Immunotherapy May Be Promising Strategy to Treat Chronic Infections of P. aeruginosa in CF Patients
Blocking the interaction between two molecules involved in immune restraining mechanisms — called PD-1 and PD-L1 — may be an effective therapeutic strategy to boost the immune system and treat chronic infections of Pseudomonas aeruginosa in cystic fibrosis (CF) patients, according to a recent study.
The study, “Pseudomonas aeruginosa colonization causes PD-L1 overexpression on monocytes, impairing the adaptive immune response in patients with cystic fibrosis,” was published in the Journal of Cystic Fibrosis.
Chronic lung infections by P. aeruginosa — a highly antibiotic-resistant bacteria — are the leading cause of death among CF patients.
The high frequency of infections in CF patients suggest they have an impaired immune system. Furthermore, previous studies have shown that these patients have what is called an endotoxin tolerance, meaning a reduced responsiveness to pathogens following a first contact, leading to a desensitization of immune cells against them.
Researchers have proposed that the passage of bacteria to the bloodstream, inducing a systemic exposure to their LPS — a major component of the cell wall of some bacteria, including P. aeruginosa, that is recognized by the body’s immune system as foreign —, either attached to the membrane or in a soluble form, may explain the endotoxin tolerance observed in CF patients.
Recent evidence has shown that PD-L1 is a marker of endotoxin tolerance. PD-L1/PD-1 interaction has emerged as an important mechanism in the immune response, where the binding of PD-L1, present in many cells, to its PD-1 receptor on immune T-cells prevents the activation of T-cells — a type of white blood cell that fights infections and cancer cells.
Targeting and blocking this interaction has been shown to promote T-cell activation, and to be associated with a protective effect against infections.
However, the potential role of PD-L1/PD-1 interaction in CF, and especially in CF patients infected by P. aeruginosa, remains unexplored.
Researchers in Madrid evaluated the levels of PD-L1 and PD-1 in CF patients, and the potential association between PD-L1/PD-1 interaction and P. aeruginosa infection.
The team analyzed the levels of PD-L1 in monocytes — a type of white blood cell that is in the frontline of infection, and communicates with T-cells — and of PD-1 in T-cells of 32 CF patients, 19 of them infected by P. aeruginosa, and of healthy volunteers. These cells also were grown in the lab to assess their proliferation and immune responses.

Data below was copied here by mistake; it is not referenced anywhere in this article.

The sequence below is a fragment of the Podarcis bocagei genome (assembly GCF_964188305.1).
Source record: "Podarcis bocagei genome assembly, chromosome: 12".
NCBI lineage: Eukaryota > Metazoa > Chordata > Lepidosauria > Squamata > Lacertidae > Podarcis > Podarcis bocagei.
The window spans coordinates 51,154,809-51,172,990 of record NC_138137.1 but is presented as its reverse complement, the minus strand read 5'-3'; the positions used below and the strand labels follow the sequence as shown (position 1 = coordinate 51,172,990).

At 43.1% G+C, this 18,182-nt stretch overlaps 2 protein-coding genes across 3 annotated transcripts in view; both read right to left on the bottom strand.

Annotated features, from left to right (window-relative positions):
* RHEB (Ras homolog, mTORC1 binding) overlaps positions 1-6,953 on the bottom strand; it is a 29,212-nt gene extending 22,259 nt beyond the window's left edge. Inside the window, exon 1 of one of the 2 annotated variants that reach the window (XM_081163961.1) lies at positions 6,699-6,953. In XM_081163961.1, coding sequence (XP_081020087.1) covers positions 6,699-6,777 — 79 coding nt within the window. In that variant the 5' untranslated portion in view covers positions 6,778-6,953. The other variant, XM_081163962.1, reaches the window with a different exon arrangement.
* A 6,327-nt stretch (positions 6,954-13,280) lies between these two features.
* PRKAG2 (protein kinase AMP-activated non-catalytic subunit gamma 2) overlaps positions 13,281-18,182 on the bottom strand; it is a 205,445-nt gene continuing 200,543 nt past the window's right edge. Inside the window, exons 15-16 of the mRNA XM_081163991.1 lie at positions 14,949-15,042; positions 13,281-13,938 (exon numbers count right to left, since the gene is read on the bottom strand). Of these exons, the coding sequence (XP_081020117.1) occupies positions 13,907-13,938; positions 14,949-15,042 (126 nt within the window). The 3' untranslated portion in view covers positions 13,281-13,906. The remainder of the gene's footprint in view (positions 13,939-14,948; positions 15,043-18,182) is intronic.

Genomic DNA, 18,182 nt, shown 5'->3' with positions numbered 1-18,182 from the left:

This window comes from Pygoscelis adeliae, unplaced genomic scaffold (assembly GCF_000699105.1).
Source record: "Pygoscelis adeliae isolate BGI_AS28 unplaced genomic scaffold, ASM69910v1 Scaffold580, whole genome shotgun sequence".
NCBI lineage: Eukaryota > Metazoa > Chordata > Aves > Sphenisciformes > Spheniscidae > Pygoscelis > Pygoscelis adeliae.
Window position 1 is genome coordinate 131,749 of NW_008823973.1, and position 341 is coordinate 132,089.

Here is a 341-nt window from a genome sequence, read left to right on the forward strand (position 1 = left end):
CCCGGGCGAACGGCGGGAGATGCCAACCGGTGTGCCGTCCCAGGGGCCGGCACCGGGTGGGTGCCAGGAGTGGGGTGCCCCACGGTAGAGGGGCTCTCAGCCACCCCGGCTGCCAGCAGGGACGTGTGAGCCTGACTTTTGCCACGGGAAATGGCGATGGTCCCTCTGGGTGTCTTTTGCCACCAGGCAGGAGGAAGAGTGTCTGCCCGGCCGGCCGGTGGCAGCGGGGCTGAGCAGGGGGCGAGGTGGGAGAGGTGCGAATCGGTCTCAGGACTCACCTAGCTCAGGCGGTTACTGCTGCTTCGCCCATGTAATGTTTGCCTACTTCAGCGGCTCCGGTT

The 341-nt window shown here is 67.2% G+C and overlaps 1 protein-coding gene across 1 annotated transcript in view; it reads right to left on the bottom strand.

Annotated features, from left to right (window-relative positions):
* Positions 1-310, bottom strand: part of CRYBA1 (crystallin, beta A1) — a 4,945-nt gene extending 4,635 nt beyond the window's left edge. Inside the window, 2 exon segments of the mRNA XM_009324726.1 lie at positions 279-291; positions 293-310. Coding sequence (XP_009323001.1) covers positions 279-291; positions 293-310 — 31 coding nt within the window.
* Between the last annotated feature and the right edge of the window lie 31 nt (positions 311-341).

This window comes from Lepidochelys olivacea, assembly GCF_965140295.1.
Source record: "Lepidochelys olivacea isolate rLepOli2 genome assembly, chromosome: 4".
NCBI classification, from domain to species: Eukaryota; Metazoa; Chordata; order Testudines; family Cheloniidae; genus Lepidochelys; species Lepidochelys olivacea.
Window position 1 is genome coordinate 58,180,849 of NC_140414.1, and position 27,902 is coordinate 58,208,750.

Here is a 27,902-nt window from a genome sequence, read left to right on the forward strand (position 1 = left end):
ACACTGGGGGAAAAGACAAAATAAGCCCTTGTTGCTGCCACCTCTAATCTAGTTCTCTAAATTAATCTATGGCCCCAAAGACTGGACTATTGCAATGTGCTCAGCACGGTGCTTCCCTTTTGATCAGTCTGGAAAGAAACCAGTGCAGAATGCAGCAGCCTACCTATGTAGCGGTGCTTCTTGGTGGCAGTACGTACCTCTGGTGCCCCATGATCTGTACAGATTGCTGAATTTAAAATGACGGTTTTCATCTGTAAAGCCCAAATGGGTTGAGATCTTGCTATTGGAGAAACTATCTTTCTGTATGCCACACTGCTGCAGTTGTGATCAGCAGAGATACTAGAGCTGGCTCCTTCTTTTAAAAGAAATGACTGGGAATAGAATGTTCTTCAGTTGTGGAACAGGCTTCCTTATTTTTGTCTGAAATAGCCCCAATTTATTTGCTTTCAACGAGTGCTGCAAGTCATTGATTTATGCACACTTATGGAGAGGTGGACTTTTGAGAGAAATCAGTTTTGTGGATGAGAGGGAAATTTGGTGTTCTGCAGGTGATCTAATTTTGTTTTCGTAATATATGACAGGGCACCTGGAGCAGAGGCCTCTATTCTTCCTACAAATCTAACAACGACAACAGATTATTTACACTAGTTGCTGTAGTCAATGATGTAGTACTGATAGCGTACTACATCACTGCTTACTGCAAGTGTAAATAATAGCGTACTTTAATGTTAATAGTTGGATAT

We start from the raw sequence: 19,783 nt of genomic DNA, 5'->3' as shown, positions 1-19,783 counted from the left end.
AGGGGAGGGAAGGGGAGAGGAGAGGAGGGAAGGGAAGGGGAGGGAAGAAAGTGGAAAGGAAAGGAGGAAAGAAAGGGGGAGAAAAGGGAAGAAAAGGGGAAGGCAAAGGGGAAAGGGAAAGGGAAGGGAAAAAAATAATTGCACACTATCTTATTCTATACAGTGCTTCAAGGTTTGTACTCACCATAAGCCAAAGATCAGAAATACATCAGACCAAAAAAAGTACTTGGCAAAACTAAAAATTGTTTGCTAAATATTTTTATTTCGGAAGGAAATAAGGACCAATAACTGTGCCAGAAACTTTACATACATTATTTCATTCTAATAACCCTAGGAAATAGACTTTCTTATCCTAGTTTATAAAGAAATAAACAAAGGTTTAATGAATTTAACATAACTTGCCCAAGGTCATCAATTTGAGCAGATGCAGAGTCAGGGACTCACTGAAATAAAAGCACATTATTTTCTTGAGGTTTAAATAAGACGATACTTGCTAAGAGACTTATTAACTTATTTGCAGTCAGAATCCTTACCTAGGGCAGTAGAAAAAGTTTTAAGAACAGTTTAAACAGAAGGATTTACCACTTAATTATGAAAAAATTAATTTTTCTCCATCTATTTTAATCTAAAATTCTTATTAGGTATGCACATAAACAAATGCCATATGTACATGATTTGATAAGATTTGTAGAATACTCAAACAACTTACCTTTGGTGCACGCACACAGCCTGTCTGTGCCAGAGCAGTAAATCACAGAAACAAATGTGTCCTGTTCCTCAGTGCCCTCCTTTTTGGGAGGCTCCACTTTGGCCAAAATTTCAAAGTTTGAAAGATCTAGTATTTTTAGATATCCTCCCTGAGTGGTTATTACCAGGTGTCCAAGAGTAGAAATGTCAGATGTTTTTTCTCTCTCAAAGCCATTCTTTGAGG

Results showed that CF patients had significantly higher levels of PD-L1 in monocytes and PD-1 in T-cells than healthy people, and that PD-L1 levels — both in monocytes and in a soluble form in the blood — were even higher in CF patients infected with P. aeruginosa.
These data, combined with the fact that CF patients infected with P. aeruginosa also showed a significant impairment in T-cell proliferation, highlighted an association between P. aeruginosa infection and an increased suppression of T-cells.
In accordance, additional analysis showed that endotoxin tolerance in monocytes was stronger in CF patients infected with P. aeruginosa than in those who were not.
Interestingly, the addition of an antibody that blocks PD-L1/PD-1 interaction to T-cells from patients infected with the bacteria significantly increased the proliferation of T-cells to levels almost comparable to those of healthy people and patients without the infection, suggesting this type of approach could revert the impaired immune response and benefit these CF patients.
The team also found evidence strengthening the hypothesis that bacteria/LPS presence in the blood induces increased levels of PD-L1 and endotoxin tolerance, as the levels of PD-L1 in monocytes from healthy people were significantly increased when in contact with isolated LPS of P. aeruginosa, or with blood of CF patients infected with the bacteria.
This PD-L1 increase with blood of infected CF patients was reduced when monocytes were pretreated with colistin (polymyxin E), a potent antibiotic that neutralizes or absorbs LPS. CF patients treated with colistin had lower levels of soluble PD-L1 in their blood.
These results suggest that colistin could be used to reduce the effects of bacteria passage to the bloodstream in CF patients infected with P. aeruginosa. Nonetheless, the team noted that future clinical trials are needed to confirm this hypothesis.
Overall, based on the results, the team concluded that “Pseudomonas aeruginosa colonization in patients with CF was associated with PD-L1 overexpression and impaired T-cell response, and LPS from this pathogen induced the observed phenotype.”
“Altogether, our results suggest the possibility of studying antibiotics and antiPD-1/PD-L1 antibody combination as a new potential treatment to provide clinical benefits to patients with P. aeruginosa colonization,” the researchers added.